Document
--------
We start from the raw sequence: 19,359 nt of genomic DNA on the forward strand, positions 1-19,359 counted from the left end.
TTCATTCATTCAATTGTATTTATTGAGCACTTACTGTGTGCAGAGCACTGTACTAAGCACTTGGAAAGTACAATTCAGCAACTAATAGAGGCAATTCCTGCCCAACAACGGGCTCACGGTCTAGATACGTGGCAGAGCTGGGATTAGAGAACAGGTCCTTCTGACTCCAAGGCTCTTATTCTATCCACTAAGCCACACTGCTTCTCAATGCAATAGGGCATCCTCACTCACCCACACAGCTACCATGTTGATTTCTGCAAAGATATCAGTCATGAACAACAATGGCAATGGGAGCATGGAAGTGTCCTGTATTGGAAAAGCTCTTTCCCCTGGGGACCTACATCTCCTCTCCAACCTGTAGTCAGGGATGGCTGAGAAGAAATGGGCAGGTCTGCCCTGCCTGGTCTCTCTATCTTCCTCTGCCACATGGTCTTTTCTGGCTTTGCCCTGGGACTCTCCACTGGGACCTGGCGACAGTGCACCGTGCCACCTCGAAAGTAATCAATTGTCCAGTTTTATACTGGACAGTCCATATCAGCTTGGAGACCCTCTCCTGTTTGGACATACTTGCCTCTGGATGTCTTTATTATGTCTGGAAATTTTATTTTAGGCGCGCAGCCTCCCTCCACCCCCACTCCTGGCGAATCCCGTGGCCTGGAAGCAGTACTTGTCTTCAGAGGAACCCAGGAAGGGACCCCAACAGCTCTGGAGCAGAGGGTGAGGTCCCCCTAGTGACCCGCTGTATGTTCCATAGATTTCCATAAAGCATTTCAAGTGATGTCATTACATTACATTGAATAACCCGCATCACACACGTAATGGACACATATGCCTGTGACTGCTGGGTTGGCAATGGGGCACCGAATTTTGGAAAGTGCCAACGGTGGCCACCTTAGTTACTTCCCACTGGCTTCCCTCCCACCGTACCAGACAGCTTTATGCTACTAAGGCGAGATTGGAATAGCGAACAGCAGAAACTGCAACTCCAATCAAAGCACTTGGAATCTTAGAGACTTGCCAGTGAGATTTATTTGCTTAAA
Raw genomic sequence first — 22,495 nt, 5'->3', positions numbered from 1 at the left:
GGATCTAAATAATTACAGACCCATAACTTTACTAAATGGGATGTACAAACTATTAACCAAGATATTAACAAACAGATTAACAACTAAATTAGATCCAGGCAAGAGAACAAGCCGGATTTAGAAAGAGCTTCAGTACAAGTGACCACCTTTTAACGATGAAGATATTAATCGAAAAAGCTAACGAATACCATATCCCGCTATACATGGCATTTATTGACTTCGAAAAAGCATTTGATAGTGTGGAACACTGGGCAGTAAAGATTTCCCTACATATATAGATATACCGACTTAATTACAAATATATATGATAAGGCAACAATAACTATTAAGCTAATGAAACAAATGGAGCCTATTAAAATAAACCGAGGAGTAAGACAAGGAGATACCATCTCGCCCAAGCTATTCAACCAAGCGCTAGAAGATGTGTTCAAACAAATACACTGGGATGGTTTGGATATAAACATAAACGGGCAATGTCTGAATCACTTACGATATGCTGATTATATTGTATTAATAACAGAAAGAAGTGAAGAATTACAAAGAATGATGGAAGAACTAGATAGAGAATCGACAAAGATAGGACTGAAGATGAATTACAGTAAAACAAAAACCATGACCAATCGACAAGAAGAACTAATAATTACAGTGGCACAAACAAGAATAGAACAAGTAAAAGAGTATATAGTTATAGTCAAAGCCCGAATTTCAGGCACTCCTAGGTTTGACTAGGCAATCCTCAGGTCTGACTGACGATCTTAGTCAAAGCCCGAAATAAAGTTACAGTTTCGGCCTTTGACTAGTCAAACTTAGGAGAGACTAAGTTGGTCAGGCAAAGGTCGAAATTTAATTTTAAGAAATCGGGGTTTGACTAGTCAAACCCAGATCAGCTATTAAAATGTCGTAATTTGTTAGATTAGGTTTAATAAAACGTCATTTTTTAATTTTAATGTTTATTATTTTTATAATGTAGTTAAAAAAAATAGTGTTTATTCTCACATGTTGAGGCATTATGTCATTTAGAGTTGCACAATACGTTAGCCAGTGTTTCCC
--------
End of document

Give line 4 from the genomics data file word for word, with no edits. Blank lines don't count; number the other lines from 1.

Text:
GGATCTAAATAATTACAGACCCATAACTTTACTAAATGGGATGTACAAACTATTAACCAAGATATTAACAAACAGATTAACAACTAAATTAGATCCAGGCAAGAGAACAAGCCGGATTTAGAAAGAGCTTCAGTACAAGTGACCACCTTTTAACGATGAAGATATTAATCGAAAAAGCTAACGAATACCATATCCCGCTATACATGGCATTTATTGACTTCGAAAAAGCATTTGATAGTGTGGAACACTGGGCAGTAAAGATTTCCCTACATATATAGATATACCGACTTAATTACAAATATATATGATAAGGCAACAATAACTATTAAGCTAATGAAACAAATGGAGCCTATTAAAATAAACCGAGGAGTAAGACAAGGAGATACCATCTCGCCCAAGCTATTCAACCAAGCGCTAGAAGATGTGTTCAAACAAATACACTGGGATGGTTTGGATATAAACATAAACGGGCAATGTCTGAATCACTTACGATATGCTGATTATATTGTATTAATAACAGAAAGAAGTGAAGAATTACAAAGAATGATGGAAGAACTAGATAGAGAATCGACAAAGATAGGACTGAAGATGAATTACAGTAAAACAAAAACCATGACCAATCGACAAGAAGAACTAATAATTACAGTGGCACAAACAAGAATAGAACAAGTAAAAGAGTATATAGTTATAGTCAAAGCCCGAATTTCAGGCACTCCTAGGTTTGACTAGGCAATCCTCAGGTCTGACTGACGATCTTAGTCAAAGCCCGAAATAAAGTTACAGTTTCGGCCTTTGACTAGTCAAACTTAGGAGAGACTAAGTTGGTCAGGCAAAGGTCGAAATTTAATTTTAAGAAATCGGGGTTTGACTAGTCAAACCCAGATCAGCTATTAAAATGTCGTAATTTGTTAGATTAGGTTTAATAAAACGTCATTTTTTAATTTTAATGTTTATTATTTTTATAATGTAGTTAAAAAAAATAGTGTTTATTCTCACATGTTGAGGCATTATGTCATTTAGAGTTGCACAATACGTTAGCCAGTGTTTCCC